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I started reading Tammy's books when I was 12 or so (I'm 25 now). I was on a vacation with my family and had finished the books I brought with me and was bored out of my mind without one, so when my parents took us to run a few errands, I gravitated to the book section of the store (a Target or Walmart or something of that variety). Trickster's Choice stuck out to me, and it was long so I wasn't gonna risk finishing it before the vacation was over. I fell in love and waited for Trickster's Queen to come out. Then I found out Tammy had like 20 other books out, and all of them took place in the same universe. I ended up spending the next couple of years blowing through the books, buying them in chunks when I finished one series and wanted to move on to the next one. For some awful reason I never got around to the Circle books until my senior year of college, and instantly regretted that it had taken me so long because /my children/.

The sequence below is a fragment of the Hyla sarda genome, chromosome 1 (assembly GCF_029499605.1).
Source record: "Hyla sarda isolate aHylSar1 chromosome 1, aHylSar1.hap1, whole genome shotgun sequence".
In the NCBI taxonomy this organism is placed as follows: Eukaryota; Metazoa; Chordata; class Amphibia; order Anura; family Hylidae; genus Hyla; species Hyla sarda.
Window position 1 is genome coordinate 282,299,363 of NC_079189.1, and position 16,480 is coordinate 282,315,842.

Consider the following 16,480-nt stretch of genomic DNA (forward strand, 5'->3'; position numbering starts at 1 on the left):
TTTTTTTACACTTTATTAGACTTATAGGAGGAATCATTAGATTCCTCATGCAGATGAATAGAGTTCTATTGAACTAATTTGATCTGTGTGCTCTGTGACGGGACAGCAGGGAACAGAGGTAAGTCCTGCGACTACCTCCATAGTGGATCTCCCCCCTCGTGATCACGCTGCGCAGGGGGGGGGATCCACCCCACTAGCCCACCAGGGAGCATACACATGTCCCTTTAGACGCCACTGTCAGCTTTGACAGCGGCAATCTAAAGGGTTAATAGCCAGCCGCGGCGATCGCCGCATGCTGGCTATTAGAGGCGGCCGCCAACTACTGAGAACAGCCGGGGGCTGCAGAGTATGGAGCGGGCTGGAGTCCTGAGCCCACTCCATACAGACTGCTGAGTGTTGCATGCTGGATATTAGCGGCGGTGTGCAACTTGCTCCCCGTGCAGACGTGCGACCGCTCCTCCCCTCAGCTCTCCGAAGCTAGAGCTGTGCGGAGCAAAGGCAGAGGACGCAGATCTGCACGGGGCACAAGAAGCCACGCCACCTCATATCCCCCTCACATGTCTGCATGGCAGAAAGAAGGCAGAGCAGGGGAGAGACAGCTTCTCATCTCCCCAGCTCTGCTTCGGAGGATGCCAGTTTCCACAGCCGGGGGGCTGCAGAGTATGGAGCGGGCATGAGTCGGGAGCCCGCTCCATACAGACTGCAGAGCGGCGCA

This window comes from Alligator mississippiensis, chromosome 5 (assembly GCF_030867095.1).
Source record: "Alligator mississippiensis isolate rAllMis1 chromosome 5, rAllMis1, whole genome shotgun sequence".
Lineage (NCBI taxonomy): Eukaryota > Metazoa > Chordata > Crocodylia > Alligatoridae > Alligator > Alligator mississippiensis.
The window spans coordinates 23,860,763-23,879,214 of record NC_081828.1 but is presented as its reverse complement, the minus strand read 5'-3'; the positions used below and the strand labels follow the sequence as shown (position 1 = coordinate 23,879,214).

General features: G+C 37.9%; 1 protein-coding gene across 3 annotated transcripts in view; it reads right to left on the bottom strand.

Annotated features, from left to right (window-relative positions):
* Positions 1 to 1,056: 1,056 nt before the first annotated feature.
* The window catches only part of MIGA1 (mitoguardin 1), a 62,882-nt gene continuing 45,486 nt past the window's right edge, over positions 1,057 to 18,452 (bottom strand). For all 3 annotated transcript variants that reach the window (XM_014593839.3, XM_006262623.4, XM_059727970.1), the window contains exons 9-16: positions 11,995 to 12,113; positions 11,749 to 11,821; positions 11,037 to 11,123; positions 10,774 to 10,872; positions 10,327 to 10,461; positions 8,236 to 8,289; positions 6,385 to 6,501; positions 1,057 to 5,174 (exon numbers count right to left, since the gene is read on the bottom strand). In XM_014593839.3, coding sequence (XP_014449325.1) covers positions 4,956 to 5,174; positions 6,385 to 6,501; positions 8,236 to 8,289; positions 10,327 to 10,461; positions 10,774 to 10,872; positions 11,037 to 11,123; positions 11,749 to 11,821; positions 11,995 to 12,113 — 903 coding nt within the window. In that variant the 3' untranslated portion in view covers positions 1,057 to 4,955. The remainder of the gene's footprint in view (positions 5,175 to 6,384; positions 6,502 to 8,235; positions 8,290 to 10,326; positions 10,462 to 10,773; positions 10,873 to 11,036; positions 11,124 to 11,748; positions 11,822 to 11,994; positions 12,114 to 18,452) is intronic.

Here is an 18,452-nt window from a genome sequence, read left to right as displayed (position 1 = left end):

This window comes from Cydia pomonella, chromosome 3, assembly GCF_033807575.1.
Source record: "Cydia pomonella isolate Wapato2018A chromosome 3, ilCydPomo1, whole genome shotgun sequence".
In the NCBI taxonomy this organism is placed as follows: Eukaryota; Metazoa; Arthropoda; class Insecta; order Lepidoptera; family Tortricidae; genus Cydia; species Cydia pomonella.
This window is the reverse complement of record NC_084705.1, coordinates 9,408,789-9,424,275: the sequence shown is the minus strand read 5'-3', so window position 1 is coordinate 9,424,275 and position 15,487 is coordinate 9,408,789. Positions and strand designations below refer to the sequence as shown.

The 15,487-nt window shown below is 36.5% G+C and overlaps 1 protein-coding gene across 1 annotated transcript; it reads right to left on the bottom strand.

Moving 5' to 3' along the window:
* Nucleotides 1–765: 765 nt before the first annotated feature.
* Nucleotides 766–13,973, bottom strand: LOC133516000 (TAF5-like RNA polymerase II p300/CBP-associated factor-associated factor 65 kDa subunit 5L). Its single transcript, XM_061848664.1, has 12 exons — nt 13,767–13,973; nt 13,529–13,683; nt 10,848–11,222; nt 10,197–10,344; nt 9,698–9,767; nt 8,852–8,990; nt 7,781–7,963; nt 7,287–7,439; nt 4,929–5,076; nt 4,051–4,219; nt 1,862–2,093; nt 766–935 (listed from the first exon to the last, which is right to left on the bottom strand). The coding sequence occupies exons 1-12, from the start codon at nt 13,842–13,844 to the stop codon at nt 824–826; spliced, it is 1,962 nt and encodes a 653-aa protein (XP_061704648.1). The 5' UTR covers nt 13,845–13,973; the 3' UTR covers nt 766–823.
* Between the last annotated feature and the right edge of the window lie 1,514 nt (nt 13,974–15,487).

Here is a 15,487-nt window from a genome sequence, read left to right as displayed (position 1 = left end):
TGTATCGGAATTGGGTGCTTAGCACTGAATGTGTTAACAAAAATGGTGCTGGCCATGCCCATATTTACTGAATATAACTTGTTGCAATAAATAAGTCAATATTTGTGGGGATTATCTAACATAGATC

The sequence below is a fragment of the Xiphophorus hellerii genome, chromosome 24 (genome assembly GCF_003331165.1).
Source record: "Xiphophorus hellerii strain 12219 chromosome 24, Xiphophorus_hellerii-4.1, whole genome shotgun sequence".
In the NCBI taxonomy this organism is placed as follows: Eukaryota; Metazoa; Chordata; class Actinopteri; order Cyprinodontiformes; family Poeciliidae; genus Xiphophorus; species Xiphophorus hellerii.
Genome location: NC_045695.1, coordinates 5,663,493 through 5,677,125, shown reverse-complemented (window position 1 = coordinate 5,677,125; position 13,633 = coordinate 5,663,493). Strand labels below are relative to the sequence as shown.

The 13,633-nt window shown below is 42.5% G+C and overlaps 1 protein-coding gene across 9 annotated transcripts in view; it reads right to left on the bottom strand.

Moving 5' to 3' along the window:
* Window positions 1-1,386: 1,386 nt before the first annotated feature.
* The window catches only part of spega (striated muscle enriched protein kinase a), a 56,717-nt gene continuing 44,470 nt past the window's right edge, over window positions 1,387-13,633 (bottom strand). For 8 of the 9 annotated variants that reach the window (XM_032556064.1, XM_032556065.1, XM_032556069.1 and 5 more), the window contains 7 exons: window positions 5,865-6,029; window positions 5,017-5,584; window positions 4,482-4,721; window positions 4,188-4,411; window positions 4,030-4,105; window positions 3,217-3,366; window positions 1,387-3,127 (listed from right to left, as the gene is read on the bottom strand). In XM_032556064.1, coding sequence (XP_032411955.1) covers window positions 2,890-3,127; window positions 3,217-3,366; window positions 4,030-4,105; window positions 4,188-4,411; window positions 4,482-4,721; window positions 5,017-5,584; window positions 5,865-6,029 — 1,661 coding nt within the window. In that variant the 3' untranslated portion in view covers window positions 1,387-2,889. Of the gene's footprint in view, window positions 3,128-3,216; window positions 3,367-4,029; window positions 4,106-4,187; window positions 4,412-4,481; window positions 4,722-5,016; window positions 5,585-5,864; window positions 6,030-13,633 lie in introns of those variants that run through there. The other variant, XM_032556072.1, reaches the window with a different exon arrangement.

Tammy's books have been such a huge part of my life. I tell people that these books are *my* Harry Potter, because I was never much into HP. They're the only series I regularly re-read and turn to when life is being The Worst or I'm in a reading slump. I brought all of them with me when I went to college.
TL;DR - It has been so awesome for me to relive the experiences I had reading these books through you, Mark. To see them through a fresh pair of eyes. It's been like reading them for the first time all over again. Thanks for letting us come along for the ride.
And now I need a re-read.
I've been reading Tammy's books since I was 12/13 or so. (Trickster's Choice was an impulse buy, and I sought out the other books later on).
I have read, and re-read these books many, many times. I've been enjoying my summer re-reading them again, now aged 22.
The more I read these books, the more I appreciate just how she handles the Girls Can Do Anything Boys Can Do tropes. I may not have noticed just exactly what Tammy was doing when I was 12, but I sure do now and I appreciate it so, so much.
I know it's been discussed here before, but it's always nice to see that just because Tammy's heroes prefer more ~masculine~ pursuits, at their core they still love being women (even if they have to learn to love being a woman, like Alanna did.) Femininity is not shamed. There is no "I'm Not Like Other Girls" mantra being beat into the reader and it is so, so nice compared to how media usually treats these things.